Thomas D. Weese, a trustee for the Robert A. Weese family trust, owns the property, according to documents on file with the city Planning Department. The developer is JPI Development Co. of San Diego, and the architect is Architectural Design Collaborative of Laguna Hills.
Oceanside has approved a number of higher-density residential projects in recent years. The trend is encouraged by state laws that require incentives for developers who include low-income housing and build infill projects close to public transit.
Last month, the Oceanside City Council voted 3-2 to approve a single eight-story building with 115 studio apartments and 64 hotel rooms on 1/3-acre gated parking lot at the corner of Seagaze Drive and Nevada Street.
Traffic and parking issues led the list of concerns raised by neighborhood residents, nearly all of whom objected to the height and density of the building. However, the project will include 12 apartments reserved for low-income occupants, which allows it to waive some of the local limits on things like parking and building heights.
Mayor Esther Sanchez and Councilmember Kori Jensen opposed the Seagaze project. But the council majority said the project meets the state’s requirements for high-density housing, and they had no choice but to approve it or face the possibility of a lawsuit.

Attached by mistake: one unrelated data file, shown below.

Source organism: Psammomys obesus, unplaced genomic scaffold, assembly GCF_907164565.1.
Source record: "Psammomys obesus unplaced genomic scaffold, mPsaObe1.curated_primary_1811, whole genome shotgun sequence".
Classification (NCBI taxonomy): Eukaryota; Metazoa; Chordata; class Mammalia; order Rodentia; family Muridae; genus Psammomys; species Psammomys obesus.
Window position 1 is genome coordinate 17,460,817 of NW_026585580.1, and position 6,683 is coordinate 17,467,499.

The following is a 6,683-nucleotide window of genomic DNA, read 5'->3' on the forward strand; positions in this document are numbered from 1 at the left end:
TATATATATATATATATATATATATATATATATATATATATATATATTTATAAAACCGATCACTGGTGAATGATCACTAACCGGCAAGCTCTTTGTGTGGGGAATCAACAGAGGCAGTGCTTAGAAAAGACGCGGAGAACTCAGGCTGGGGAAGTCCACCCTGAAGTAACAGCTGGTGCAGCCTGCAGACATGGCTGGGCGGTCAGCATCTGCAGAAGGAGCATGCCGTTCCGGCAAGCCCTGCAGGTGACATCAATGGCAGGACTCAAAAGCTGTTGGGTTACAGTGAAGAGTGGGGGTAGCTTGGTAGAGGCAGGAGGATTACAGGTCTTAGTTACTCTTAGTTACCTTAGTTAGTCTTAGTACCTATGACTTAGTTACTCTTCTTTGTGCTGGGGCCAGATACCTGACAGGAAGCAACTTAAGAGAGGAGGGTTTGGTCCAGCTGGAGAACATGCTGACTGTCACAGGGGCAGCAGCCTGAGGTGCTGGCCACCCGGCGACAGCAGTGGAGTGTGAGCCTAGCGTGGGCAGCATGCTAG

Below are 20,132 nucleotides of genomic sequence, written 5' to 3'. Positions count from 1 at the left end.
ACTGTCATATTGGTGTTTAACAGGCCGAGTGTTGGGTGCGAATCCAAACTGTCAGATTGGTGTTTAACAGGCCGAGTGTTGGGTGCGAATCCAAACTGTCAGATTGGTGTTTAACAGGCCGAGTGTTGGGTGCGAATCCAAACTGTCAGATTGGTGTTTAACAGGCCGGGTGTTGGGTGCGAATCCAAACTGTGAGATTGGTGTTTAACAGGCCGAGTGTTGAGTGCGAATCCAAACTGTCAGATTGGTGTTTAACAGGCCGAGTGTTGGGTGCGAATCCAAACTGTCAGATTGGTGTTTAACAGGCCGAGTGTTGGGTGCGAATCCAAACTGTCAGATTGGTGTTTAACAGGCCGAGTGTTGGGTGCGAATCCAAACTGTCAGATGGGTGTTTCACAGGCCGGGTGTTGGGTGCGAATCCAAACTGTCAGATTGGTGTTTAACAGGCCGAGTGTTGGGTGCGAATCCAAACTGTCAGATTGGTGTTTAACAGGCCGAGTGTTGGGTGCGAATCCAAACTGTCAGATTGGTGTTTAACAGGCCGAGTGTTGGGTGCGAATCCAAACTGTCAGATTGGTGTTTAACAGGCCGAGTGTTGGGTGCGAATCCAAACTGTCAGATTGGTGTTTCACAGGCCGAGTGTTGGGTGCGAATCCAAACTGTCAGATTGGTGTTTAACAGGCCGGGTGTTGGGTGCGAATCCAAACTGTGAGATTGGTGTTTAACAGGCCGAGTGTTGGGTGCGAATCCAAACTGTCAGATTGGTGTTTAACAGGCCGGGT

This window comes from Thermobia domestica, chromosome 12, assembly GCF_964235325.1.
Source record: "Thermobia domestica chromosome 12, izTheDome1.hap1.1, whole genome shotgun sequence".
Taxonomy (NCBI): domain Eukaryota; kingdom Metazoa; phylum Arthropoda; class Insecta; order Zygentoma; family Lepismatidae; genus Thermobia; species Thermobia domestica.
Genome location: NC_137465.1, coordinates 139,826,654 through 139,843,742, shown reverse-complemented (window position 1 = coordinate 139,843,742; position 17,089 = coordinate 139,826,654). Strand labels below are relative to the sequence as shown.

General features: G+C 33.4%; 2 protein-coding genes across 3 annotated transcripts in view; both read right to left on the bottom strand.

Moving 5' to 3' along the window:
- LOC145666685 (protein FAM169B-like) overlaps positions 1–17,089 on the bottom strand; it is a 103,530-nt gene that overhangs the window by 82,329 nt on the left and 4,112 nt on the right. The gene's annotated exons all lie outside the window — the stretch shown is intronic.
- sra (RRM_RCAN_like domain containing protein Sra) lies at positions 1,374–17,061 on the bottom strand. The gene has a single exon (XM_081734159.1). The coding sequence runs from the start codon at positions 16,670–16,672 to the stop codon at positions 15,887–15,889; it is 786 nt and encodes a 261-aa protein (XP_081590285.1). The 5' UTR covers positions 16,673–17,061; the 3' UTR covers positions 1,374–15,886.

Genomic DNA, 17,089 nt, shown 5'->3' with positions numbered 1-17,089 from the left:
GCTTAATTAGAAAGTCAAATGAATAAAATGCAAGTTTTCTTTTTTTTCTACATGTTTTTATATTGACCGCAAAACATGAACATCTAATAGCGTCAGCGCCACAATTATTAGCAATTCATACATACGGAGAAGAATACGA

In October, the city’s Planning Commission approved a four-story, 54-unit condo building on South Coast Highway, despite objections from neighborhood residents, also citing concern about state housing laws.
State law also appears to have trumped the opposition to the 585-home North River Farms project proposed for 177 acres in Oceanside’s agricultural community of South Morrow Hills.
North River Farms would place up to 15 homes per acre, along with a hotel, retail shops and offices, on its Village Core area in what is now farmland. Other parts of the project would be less dense, with single-family homes, community gardens and space preserved for native habitat.
Oceanside voters overturned the City Council’s approval of North River Farms with a ballot referendum in November 2020. However, the developer, Integral Communities, filed suit and a judge ruled that the referendum was “preempted” by state Government Code 66300, which the Legislature passed in 2019 to maximize housing development.
A separate case against North River Farms, filed by the nonprofit Preserve Calavera over environmental issues, remains undecided and so far construction has not begun.
In a San Diego court case, a judge ruled last month that the luxury 525 Olive building going up in Bankers Hill overlooking Balboa Park is allowed to be 25 percent taller than the city’s building height limit because the structure includes 18 subsidized apartments for low-income residents.
Community groups who sued the developer said the 20-story building would block their views, was too close to the street, cast shadows over the neighborhood and didn’t fit well with the community.
Article Via: Phil Diehl, San Diego Union Tribune